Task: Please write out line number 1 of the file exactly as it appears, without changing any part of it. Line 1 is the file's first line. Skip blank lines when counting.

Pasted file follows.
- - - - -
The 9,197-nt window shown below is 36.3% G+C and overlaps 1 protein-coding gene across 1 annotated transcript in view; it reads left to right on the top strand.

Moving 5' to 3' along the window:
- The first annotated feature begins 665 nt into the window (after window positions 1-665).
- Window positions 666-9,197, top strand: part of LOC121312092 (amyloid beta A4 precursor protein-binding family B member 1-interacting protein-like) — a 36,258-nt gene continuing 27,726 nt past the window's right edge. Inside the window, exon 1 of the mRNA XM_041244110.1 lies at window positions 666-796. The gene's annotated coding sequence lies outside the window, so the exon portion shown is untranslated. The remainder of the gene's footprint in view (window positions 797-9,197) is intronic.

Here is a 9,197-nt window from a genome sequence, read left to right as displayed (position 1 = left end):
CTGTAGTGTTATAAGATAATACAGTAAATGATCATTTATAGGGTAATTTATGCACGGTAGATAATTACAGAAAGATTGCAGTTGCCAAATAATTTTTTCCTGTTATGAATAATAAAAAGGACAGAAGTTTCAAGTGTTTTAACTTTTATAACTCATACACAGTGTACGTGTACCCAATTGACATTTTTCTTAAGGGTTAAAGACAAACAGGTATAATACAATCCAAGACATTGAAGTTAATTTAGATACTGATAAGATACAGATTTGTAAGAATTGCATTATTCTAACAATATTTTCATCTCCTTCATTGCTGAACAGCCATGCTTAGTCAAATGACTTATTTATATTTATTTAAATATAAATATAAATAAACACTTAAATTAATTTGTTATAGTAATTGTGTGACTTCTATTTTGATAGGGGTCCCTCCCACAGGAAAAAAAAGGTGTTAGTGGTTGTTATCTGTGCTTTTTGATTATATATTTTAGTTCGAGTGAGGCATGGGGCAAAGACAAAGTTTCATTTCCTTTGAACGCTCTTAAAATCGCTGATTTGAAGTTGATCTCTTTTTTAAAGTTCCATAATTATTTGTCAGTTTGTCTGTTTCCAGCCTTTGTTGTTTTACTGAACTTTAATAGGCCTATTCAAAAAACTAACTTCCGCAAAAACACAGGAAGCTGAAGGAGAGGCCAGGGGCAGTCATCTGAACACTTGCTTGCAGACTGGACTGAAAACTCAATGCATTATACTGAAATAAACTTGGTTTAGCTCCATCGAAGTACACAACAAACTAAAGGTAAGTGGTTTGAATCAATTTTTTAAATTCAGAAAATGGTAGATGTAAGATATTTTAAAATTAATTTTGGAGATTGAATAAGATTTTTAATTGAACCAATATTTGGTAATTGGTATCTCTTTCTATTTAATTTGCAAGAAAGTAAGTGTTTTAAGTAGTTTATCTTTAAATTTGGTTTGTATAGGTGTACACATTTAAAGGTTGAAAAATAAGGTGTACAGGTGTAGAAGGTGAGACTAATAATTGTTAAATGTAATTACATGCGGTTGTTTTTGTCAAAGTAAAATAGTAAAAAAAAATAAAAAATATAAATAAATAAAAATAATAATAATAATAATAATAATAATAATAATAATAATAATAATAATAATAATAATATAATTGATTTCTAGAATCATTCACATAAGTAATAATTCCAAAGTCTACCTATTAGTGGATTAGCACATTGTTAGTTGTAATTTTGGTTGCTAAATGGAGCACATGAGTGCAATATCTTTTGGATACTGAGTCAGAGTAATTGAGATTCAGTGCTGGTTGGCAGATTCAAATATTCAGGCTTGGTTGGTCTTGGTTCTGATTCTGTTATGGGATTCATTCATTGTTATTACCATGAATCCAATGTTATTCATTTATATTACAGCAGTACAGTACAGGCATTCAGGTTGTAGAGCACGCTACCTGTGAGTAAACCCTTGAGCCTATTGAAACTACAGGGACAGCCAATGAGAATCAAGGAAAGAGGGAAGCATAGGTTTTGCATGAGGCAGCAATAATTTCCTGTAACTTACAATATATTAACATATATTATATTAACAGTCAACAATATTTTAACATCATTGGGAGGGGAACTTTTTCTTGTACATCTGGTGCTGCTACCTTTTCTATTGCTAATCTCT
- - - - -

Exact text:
The 9,197-nt window shown below is 36.3% G+C and overlaps 1 protein-coding gene across 1 annotated transcript in view; it reads left to right on the top strand.